New British Prime Minister Theresa May announced six members of her Cabinet Wednesday.

Amid a sweeping crackdown on dissent in Egypt, security forces have forcibly disappeared hundreds of people since the beginning of 2015, according to a new report from Amnesty International.

It's an "unprecedented spike," the group says, with an average of three or four people disappeared every day.

The Republican Party, as it prepares for its convention next week has checked off item No. 1 on its housekeeping list — drafting a party platform. The document reflects the conservative views of its authors, many of whom are party activists. So don't look for any concessions to changing views among the broader public on key social issues.

Many public figures who took to Twitter and Facebook following the murder of five police officers in Dallas have faced public blowback and, in some cases, found their employers less than forgiving about inflammatory and sometimes hateful online comments.

As Venezuela unravels — with shortages of food and medicine, as well as runaway inflation — President Nicolas Maduro is increasingly unpopular. But he's still holding onto power.

"The truth in Venezuela is there is real hunger. We are hungry," says a man who has invited me into his house in the northwestern city of Maracaibo, but doesn't want his name used for fear of reprisals by the government.

The wiry man paces angrily as he speaks. It wasn't always this way, he says, showing how loose his pants are now.

Ask a typical teenage girl about the latest slang and girl crushes and you might get answers like "spilling the tea" and Taylor Swift. But at the Girl Up Leadership Summit in Washington, D.C., the answers were "intersectional feminism" — the idea that there's no one-size-fits-all definition of feminism — and U.N. climate chief Christiana Figueres.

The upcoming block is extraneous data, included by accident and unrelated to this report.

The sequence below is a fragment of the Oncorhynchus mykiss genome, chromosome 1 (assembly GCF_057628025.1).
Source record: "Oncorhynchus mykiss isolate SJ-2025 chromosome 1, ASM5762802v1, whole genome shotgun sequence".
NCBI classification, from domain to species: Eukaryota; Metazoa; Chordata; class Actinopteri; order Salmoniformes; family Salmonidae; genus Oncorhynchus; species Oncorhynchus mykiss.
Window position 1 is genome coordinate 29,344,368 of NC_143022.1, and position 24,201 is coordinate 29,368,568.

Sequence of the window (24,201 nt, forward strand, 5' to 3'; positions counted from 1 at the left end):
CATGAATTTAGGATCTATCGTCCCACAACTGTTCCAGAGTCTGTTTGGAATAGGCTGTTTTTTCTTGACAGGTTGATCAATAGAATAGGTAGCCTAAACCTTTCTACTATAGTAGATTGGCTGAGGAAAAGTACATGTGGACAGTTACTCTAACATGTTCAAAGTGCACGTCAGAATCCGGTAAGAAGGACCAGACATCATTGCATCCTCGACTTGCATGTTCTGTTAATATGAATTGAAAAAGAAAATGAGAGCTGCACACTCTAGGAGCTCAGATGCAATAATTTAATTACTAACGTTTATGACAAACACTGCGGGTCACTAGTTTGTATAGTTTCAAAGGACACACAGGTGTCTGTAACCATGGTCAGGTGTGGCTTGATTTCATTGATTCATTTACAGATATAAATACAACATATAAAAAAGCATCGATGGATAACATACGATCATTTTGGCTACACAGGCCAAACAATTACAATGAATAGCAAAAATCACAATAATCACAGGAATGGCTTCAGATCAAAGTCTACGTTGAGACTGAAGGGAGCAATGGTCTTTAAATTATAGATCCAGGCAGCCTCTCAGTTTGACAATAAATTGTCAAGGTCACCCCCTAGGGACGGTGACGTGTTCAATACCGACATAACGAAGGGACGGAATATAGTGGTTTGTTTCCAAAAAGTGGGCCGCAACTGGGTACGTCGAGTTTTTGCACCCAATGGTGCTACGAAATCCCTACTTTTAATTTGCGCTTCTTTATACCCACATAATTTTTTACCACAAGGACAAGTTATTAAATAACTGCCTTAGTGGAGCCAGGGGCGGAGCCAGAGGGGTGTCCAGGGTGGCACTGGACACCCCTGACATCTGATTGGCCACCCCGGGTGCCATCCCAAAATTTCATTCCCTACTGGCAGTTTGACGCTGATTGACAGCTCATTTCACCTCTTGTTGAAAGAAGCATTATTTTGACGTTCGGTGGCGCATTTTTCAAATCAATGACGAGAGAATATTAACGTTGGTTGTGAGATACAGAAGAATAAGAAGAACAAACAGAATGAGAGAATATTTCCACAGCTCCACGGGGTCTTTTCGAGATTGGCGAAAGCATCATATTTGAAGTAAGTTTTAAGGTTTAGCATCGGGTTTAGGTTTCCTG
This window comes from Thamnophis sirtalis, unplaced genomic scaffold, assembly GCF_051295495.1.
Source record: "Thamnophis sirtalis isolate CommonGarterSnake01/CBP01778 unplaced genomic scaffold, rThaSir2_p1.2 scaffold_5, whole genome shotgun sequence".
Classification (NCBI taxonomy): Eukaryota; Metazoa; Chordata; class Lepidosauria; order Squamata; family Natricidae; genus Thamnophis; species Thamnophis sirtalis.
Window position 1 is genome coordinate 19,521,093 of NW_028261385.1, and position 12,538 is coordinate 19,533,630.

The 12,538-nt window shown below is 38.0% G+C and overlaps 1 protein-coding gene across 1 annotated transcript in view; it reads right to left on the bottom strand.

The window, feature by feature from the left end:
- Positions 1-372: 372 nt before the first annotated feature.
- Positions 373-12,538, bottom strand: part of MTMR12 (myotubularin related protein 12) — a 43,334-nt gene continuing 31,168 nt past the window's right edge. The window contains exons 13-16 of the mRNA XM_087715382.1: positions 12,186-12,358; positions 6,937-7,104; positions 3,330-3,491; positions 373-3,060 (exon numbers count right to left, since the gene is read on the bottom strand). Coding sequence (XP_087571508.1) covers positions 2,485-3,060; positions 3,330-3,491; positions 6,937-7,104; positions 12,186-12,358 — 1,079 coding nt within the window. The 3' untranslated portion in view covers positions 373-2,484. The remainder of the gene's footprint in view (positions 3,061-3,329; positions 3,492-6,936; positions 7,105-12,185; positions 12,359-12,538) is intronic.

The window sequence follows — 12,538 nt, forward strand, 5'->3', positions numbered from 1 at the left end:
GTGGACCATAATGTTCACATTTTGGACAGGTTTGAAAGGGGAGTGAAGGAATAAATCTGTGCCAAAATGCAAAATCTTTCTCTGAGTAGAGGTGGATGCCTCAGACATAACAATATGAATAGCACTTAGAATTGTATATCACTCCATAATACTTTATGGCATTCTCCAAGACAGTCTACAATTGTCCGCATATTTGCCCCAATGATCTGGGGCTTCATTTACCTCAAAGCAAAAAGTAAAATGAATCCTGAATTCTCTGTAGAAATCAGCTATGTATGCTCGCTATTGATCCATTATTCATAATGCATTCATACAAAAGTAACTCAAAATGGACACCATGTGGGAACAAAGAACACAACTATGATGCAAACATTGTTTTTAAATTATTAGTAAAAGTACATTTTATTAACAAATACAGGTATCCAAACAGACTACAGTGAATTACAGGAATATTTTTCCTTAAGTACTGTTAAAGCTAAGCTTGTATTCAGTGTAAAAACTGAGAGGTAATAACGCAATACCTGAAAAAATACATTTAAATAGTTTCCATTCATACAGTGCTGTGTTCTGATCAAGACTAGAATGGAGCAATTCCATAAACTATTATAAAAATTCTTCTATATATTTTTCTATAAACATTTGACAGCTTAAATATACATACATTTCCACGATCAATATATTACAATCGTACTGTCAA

Copyright 2016 NPR. To see more, visit

Copyright 2016 NPR. To see more, visit

Copyright 2016 NPR. To see more, visit

Copyright 2016 NPR. To see more, visit


British Airways Adds Nonstop Flight To Austin

Sep 4, 2013
Originally published on September 4, 2013 6:42 am



NPR's business news starts with non-stop flights.


MONTAGNE: British Airways has announced a new non-stop service five days a week between London and Austin, Texas. The move comes as something of a surprise, considering the airline already serves Dallas and Houston.

From member station KUT, David Brown reports.

DAVID BROWN, BYLINE: The new Austin non-stops won't begin until next March - about the time some quarter-million visitors descend on the city for the annual music and film conference, South by Southwest.

Simon Brooks is a vice president with British Airways.

SIMON BROOKS: You seen through our plan and that's the reason we're starting the service in early March.

MICHAEL BOYD: This South by Southwest thing, forget that. You don't take an $80 million asset and throw it across the Atlantic on the basis of a two week hootenanny.

BROWN: Industry Analyst Michael Boyd says the real story is the new Boeing 787, the Dreamliner. Despite a series of highly publicized incidents, including in-flight electrical fires, the mid-sized Dreamliner makes a route like London to Austin viable for the first time.

BOYD: This would never happen without the 787. So, because the 787 is the right size and the right cost for this route. If that airplane had not come along, this would not be here.

BROWN: It also wouldn't have happened without city officials aggressively pitching Austin as a new high-tech hub. For that reason, Boyd doesn't expect a new British invasion at American airports anytime soon.

For NPR News, I'm David Brown in Austin, Texas. Transcript provided by NPR, Copyright NPR.